The US Air Force flew a specially painted A-10 over Normandy to mark 74 years since D-Day

US Air National GuardSpecially painted A-10C flying over Normandy.

The Michigan Air National Guard’s 107th Fighter Squadron flew a specially painted A-10C Warthog over the beaches of Normandy on Tuesday to commemorate the 74th anniversary of the D-Day invasion.

D-Day is one of the largest amphibious military assaults in history, with 156,000 allied troops landing on five beaches and about 13,000 paratroopers dropping behind German lines.

And the 107th, which took part in the invasion, flew a pair of A-10s, multiple C-130 Hercules and even dropped paratroopers over the beaches of Normandy to commemorate the historical event.

It was the first time the 107th was assigned a mission in France since World War II.

Check out the photos below:


Here’s the specially painted A-10 Warthog, which was actually painted last year to commemorate the 100th anniversary of the 107th squadron.

US Air National Guard

Source: The Aviationist


The paint job was inspired by the 107th’s P-51 Mustangs, which took part in the D-Day invasion.

US Air National Guard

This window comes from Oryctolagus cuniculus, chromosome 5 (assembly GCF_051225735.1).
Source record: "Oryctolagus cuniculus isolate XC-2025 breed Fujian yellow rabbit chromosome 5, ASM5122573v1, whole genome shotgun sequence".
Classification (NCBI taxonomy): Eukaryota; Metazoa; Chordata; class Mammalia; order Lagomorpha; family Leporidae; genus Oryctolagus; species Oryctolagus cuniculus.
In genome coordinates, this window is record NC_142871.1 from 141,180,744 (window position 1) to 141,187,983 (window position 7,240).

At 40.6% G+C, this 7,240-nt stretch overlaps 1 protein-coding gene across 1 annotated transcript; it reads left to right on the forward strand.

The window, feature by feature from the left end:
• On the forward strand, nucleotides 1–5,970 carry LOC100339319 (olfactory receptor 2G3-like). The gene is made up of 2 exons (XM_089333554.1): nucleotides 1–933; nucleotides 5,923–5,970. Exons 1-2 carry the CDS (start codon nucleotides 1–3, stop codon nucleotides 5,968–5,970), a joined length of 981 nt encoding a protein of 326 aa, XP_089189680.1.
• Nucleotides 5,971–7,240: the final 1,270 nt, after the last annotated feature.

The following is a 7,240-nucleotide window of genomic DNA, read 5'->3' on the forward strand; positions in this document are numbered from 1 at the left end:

Here’s a close-up. The emblem on the side is for the 107th’s nickname, the Red Devils.

US Air National Guard

Source: The Aviationist


And it flew with another A-10 over Normandy on Tuesday.

US Air National Guard

Here’s a close-up of the emblem.

US Air National Guard

The two A-10s flew with multiple C-130s over Normandy as well.

US Air National Guard

The C-130s even dropped paratroopers in commemoration of the D-Day anniversary.

US Air National Guard

During World War II, the 107th operated L-4, L-5, A-20 and Spitfire aircraft, and was later fielded with F-6As, the reconnaissance version of the P-51 Mustang.

US Air National Guard

Source: US Air Force


In the lead-up to D-Day, the 107th flew 384 missions between December 1943 and June 1944 to photographically map the French coast before the invasion.

US Air National Guard

The 107th lost one aircraft during the recon mission. Lt. Donald E. Colton was killed in action near Roven, France, on May 9.

Source: US Air Force, Michigan Veterans Affairs


The 107th flew more than 1,800 after May 1944, participated in four campaigns after Normandy, and even received the Presidential Unit Citation.

US Air National Guard

Source: US Air Force, Michigan Veterans Affairs

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